Accordingly it is an object of the invention to provide a test tube for combustible gases which has a hollow interior which defines a gas test flow passage through with a reacting material in the passage and having at least one openable end for the flow of gases there through and at least one flame arrester adjacent the openable end.

A further object of the invention is to provide a gas testing device which is simple in design, rugged in construction and economical to manufacture.

The various features of novelty which characterize the invention are pointed out with particularity in the claims annexed to and forming a part of this disclosure. For a better understanding of the invention, its operating advantages and specific objects attained by its uses, reference is made to the accompanying drawings and descriptive matter in which a preferred embodiment of the invention is illustrated.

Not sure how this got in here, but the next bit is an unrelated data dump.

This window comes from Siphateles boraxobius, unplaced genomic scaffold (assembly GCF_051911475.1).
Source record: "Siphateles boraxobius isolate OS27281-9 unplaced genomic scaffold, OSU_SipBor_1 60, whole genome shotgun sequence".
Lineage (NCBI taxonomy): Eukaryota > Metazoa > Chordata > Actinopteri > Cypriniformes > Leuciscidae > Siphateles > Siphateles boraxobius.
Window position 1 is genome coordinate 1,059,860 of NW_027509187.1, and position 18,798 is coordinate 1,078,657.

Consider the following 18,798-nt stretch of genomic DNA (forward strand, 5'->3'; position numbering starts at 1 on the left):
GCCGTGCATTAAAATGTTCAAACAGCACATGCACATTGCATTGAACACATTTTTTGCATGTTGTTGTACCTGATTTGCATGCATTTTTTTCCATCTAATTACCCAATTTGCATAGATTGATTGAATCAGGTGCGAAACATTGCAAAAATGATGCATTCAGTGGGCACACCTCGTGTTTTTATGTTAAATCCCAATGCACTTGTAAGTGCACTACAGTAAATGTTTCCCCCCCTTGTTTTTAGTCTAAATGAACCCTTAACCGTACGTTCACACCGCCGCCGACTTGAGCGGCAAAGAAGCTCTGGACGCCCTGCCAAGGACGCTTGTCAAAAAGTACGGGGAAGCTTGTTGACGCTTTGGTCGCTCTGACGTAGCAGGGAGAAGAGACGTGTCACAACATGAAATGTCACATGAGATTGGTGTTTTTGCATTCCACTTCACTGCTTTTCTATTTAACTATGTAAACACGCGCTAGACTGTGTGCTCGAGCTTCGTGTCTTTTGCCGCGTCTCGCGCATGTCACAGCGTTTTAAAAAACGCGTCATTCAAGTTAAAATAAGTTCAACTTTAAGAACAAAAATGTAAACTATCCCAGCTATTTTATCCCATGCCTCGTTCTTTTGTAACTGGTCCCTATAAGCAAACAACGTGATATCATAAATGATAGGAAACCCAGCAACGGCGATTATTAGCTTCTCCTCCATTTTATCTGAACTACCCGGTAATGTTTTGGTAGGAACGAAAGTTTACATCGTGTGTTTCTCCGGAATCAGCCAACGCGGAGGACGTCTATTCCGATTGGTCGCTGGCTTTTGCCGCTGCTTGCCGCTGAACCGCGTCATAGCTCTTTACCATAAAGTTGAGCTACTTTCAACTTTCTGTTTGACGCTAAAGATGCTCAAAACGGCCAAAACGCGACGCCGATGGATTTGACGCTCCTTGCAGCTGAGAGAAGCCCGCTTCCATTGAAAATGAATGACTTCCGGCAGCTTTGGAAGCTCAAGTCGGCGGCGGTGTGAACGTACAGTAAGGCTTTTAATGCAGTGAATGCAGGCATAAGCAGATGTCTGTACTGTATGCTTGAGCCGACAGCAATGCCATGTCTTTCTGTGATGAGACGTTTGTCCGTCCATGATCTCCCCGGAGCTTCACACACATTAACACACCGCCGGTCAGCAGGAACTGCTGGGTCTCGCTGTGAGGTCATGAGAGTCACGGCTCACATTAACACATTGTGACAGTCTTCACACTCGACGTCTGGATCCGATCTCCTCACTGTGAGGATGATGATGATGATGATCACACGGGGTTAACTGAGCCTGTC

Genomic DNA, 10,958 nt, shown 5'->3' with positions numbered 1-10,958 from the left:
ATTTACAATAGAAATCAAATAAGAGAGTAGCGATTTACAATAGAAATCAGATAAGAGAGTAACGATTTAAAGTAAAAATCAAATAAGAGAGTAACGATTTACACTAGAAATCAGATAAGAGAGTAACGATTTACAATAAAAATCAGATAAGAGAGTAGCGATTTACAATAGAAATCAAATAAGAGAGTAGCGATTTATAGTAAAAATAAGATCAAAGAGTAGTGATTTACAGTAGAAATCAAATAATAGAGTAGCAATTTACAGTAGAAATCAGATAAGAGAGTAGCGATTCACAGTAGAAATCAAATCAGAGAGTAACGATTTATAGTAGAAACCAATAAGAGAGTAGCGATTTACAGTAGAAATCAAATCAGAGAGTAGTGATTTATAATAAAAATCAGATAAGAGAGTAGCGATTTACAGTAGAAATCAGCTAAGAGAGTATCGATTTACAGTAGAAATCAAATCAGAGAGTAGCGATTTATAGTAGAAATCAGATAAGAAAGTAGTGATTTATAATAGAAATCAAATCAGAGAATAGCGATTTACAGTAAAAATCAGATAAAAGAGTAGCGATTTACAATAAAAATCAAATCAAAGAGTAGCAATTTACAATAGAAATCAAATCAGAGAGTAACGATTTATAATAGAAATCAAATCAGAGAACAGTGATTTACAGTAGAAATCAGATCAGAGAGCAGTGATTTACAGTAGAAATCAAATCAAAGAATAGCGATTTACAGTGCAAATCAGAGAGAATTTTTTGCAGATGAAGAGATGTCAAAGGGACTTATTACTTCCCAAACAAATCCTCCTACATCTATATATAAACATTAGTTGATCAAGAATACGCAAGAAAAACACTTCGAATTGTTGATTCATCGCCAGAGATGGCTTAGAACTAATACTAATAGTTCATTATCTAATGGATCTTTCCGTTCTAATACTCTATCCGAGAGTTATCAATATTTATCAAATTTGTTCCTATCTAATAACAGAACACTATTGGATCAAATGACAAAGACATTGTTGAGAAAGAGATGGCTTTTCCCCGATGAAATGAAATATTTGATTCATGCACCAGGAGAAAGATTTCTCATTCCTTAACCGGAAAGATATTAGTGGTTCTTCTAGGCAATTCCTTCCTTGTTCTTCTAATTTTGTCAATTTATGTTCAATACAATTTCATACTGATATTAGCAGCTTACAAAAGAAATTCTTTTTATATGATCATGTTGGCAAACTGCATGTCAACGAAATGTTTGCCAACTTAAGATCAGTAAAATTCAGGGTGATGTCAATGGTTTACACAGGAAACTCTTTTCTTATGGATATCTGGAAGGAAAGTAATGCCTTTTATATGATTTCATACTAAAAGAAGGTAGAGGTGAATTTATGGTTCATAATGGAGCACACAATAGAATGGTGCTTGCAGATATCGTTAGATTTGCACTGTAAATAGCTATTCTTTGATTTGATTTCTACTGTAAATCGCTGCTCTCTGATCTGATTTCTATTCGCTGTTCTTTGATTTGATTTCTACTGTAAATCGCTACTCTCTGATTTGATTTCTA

In the drawings:

FIG. 1 is a cross section through the housing with an inset test tube, constructed in accordance with the invention, and

FIG. 2 is a cross section through a test tube with flame arresters of another embodiment of the invention.


Referring to the drawings in particular the invention embodied therein in FIGS. 1 and 2 comprises a transparent test tube designated 3 in FIGS. 1 and 3' in FIG. 2 which has a hollow interior which defines a gas test flow passage having a reactant material such as a color indicator 10 therein. Each tube 3 and 3' includes an openable end having a frangible tip 9 which is open at each end to permit the flow of gases through the tube. In accordance with the invention at least one flame arrester 8 is located in the vicinity of at least one of the ends and as indicated in the drawings may be in the path of flow at each end of the test tubes 3 and 3'.

In FIG. 1 a transparent housing 1 is shown in cross section, which contains in its oblong tubular hollow space 2 a test tube 3, which is held in a holder 4. Both ends of the housing 1 are provided with an intake nozzle 5 for connecting a feed pump (not shown) and with an inlet nozzle 6 for letting in the gas mixture to be tested. The intake nozzle 5 can be screwed into the housing 1 with corresponding threads and is provided with a lip. The inlet nozzle 6 is formed as a cap which can be set on the end of the housing 1. In the intake nozzle 5 as well as in the inlet nozzle 6 flame arresters 7 and 8 are installed. These flame arresters can be known sintered metal discs or they can comprise of a bundle of suitable capillary tubes.